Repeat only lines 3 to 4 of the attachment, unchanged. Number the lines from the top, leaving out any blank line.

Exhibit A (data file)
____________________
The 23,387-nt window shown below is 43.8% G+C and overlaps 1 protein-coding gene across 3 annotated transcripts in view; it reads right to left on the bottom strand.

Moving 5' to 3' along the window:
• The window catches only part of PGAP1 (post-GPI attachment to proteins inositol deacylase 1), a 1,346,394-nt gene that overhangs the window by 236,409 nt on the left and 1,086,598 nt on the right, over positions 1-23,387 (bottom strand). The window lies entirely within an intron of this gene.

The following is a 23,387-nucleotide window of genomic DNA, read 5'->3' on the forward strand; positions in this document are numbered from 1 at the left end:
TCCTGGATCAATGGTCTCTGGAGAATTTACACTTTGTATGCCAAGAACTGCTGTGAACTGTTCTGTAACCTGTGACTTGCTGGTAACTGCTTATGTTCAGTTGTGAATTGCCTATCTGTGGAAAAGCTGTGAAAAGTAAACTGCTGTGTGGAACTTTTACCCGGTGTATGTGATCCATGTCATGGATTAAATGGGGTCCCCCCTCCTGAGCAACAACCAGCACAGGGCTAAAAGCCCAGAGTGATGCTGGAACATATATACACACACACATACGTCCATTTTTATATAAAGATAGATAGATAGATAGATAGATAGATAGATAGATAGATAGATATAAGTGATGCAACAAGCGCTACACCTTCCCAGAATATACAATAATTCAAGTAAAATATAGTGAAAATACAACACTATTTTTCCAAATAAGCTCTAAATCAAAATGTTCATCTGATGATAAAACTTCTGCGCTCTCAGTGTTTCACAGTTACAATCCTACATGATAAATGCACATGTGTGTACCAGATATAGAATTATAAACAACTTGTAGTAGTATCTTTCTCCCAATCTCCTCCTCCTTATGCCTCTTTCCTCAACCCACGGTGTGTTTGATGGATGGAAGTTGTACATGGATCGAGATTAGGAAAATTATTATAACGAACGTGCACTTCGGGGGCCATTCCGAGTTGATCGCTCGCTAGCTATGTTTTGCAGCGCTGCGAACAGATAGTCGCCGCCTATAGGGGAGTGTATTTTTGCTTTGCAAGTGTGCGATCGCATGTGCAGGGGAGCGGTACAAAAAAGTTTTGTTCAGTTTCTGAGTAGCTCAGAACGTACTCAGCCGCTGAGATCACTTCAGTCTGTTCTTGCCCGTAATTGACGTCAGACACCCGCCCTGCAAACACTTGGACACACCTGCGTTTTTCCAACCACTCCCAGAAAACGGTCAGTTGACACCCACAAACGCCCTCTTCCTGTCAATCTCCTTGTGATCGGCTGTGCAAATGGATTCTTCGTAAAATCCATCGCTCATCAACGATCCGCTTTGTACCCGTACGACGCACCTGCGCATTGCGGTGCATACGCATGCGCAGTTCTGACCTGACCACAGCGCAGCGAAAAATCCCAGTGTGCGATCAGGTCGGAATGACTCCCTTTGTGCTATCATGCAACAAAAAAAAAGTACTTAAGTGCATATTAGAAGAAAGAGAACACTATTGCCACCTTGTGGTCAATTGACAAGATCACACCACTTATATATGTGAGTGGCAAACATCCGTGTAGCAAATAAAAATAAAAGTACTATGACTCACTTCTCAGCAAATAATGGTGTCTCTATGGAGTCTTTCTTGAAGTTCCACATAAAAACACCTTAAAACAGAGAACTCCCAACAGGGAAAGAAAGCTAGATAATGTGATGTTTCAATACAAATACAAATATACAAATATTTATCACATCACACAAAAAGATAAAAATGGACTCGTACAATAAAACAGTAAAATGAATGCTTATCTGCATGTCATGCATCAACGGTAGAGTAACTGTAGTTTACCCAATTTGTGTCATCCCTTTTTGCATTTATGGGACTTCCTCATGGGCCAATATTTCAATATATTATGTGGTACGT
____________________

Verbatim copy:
• The window catches only part of PGAP1 (post-GPI attachment to proteins inositol deacylase 1), a 1,346,394-nt gene that overhangs the window by 236,409 nt on the left and 1,086,598 nt on the right, over positions 1-23,387 (bottom strand). The window lies entirely within an intron of this gene.

The following is a 23,387-nucleotide window of genomic DNA, read 5'->3' on the forward strand; positions in this document are numbered from 1 at the left end: